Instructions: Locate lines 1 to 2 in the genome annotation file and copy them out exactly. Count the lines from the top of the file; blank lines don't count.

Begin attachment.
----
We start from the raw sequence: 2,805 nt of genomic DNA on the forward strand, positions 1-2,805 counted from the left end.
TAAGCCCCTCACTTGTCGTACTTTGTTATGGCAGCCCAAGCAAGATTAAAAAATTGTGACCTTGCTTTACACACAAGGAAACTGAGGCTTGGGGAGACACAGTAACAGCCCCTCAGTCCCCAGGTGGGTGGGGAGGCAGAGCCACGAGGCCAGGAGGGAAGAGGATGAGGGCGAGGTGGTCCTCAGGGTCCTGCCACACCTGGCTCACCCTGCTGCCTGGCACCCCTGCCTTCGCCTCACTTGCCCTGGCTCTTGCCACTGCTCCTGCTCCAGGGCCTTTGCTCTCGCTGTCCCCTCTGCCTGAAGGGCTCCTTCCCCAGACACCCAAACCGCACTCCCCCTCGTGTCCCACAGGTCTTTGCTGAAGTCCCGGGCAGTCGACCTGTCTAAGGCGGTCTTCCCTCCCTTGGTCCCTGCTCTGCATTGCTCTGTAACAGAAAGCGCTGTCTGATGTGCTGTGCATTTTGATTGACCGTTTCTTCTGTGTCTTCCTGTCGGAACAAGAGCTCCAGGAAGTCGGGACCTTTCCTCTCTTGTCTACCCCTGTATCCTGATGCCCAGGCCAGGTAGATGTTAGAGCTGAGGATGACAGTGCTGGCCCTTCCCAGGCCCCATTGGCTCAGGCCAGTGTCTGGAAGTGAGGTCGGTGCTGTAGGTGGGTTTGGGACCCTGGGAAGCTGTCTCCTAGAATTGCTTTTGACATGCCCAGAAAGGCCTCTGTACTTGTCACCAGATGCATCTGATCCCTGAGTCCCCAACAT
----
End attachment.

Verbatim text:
We start from the raw sequence: 2,805 nt of genomic DNA on the forward strand, positions 1-2,805 counted from the left end.
TAAGCCCCTCACTTGTCGTACTTTGTTATGGCAGCCCAAGCAAGATTAAAAAATTGTGACCTTGCTTTACACACAAGGAAACTGAGGCTTGGGGAGACACAGTAACAGCCCCTCAGTCCCCAGGTGGGTGGGGAGGCAGAGCCACGAGGCCAGGAGGGAAGAGGATGAGGGCGAGGTGGTCCTCAGGGTCCTGCCACACCTGGCTCACCCTGCTGCCTGGCACCCCTGCCTTCGCCTCACTTGCCCTGGCTCTTGCCACTGCTCCTGCTCCAGGGCCTTTGCTCTCGCTGTCCCCTCTGCCTGAAGGGCTCCTTCCCCAGACACCCAAACCGCACTCCCCCTCGTGTCCCACAGGTCTTTGCTGAAGTCCCGGGCAGTCGACCTGTCTAAGGCGGTCTTCCCTCCCTTGGTCCCTGCTCTGCATTGCTCTGTAACAGAAAGCGCTGTCTGATGTGCTGTGCATTTTGATTGACCGTTTCTTCTGTGTCTTCCTGTCGGAACAAGAGCTCCAGGAAGTCGGGACCTTTCCTCTCTTGTCTACCCCTGTATCCTGATGCCCAGGCCAGGTAGATGTTAGAGCTGAGGATGACAGTGCTGGCCCTTCCCAGGCCCCATTGGCTCAGGCCAGTGTCTGGAAGTGAGGTCGGTGCTGTAGGTGGGTTTGGGACCCTGGGAAGCTGTCTCCTAGAATTGCTTTTGACATGCCCAGAAAGGCCTCTGTACTTGTCACCAGATGCATCTGATCCCTGAGTCCCCAACAT